a, The spatial location of the aluminium electrode was changed, keeping the impact location fixed. In this way, the spacing between the droplet centre and the electrode can be tailored. Insets marked with 1, 2, 3, 4 refer to the four different locations of the aluminium electrode on the PTFE surface. The results show that regardless of the electrode location, the output voltage is constant, suggesting that electricity generation is not sensitive to electrode location. Data are means ± s.e.m. For each mean, the total number of measurements is ten. b, The output voltage does not depend on the size of the aluminium electrode. This makes sense because the source of electricity generation is the electrostatically induced charge on the ITO, rather than on the aluminium. Data are means ± s.e.m. For each mean, the total number of measurements is ten.
a, In the molecular-dynamics simulation, negative (blue) and positive (yellow) charges are fixed on atomic layers of PTFE (grey) and ITO (red), respectively. b, Molecular-dynamics simulation showing the distribution of mobile charges (Na+ and Cl−) inside the water and on the PTFE surface in switched-off mode (that is, without an aluminium electrode, although the negative and positive charges on PTFE and ITO are turned on). c, Molecular-dynamics simulation showing the distribution of charges inside the water and on the PTFE surface in switched-on mode. d, Comparison of the number of mobile charges transferred to the water/solid interface in switched-on and switched-off modes.
Comparison of the maximum stable surface charge, Qmax, on control devices made of porous PTFE, PDMS and polypropylene (PP) after continuous droplet impact under a relative humidity of 65.0%; all of these charges are much smaller than that of our DEG surface.
The thickness of the PTFE film increases linearly from 6.7 μm to 16.9 μm as the volume of PTFE precursor increases from 100.0 μl to 250.0 μl.
Video 1: 400 commercial LEDs instantaneously powered by continuous droplets impinging on four individual DEG devices.
400 commercial LEDs can be instantaneously powered to light up when four droplets of 100.0 μl released from a height of 15.0 cm contact the device, demonstrating the dramatic boost in the peak power density generated from the DEG.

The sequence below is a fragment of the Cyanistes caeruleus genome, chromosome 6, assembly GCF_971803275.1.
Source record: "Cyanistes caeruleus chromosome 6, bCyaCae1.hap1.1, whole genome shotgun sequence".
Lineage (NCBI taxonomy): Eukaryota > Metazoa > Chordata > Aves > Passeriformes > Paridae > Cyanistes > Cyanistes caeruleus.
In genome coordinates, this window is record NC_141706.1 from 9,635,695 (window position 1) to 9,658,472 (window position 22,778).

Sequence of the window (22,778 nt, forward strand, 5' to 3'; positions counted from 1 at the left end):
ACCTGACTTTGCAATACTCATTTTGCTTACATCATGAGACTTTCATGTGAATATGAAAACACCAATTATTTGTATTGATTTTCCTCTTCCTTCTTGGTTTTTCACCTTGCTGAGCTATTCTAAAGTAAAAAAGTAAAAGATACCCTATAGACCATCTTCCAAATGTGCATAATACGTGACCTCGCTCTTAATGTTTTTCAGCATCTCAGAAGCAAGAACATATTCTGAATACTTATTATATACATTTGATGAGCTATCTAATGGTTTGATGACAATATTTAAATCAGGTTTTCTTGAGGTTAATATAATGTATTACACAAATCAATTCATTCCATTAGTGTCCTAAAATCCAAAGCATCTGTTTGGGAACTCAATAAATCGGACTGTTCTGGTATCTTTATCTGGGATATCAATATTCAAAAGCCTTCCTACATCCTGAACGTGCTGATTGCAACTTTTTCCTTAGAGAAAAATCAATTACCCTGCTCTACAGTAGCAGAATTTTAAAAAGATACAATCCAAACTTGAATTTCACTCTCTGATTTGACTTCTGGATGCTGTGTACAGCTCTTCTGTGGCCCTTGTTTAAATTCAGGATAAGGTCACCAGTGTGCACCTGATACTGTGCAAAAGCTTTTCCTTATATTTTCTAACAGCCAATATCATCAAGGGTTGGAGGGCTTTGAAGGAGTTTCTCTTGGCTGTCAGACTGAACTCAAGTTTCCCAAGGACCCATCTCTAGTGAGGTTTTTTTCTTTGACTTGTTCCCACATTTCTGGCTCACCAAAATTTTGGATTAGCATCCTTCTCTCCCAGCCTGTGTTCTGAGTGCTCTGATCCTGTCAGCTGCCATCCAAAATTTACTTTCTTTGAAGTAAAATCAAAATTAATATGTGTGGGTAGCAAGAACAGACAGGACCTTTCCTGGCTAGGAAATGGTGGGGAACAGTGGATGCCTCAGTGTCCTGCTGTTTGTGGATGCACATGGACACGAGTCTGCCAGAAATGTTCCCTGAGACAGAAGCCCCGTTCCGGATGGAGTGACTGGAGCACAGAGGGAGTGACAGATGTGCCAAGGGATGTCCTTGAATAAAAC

Video 2: Synchronization of the droplet spreading dynamics and time-dependent variation of charges Q.
Droplet is released from a pre-determined location to the surface of the as-fabricated DEG. When the spreading droplet contacts the Al electrode, there is a rapid increase in the measured charges, which flow from the ITO to the Al electrode. With the progression of droplet spreading, the charge transfer between PTFE/ITO and Al electrode continues until reaching the maximum spreading area Amax, which is associated with the maximum Qmax =49.8 nC. Then, with the retraction and sliding of the droplet, the charges flow back from the Al electrode to ITO. When the droplet fully detaches from the Al electrode at toff = 16.0 ms, the measured charge drops to zero.
The raindrops were collected on July 31, 2019 in Hong Kong, China. Droplet size and velocity can be tailored by adjusting the diameter of capillary tubing as well as the releasing height. Such a platform can also compartment continuous sea water flow into discontinuous droplet arrays, allowing for efficient and on-demand electricity generation of a wide range of water sources.
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Xu, W., Zheng, H., Liu, Y. et al. A droplet-based electricity generator with high instantaneous power density. Nature 578, 392–396 (2020). https://doi.org/10.1038/s41586-020-1985-6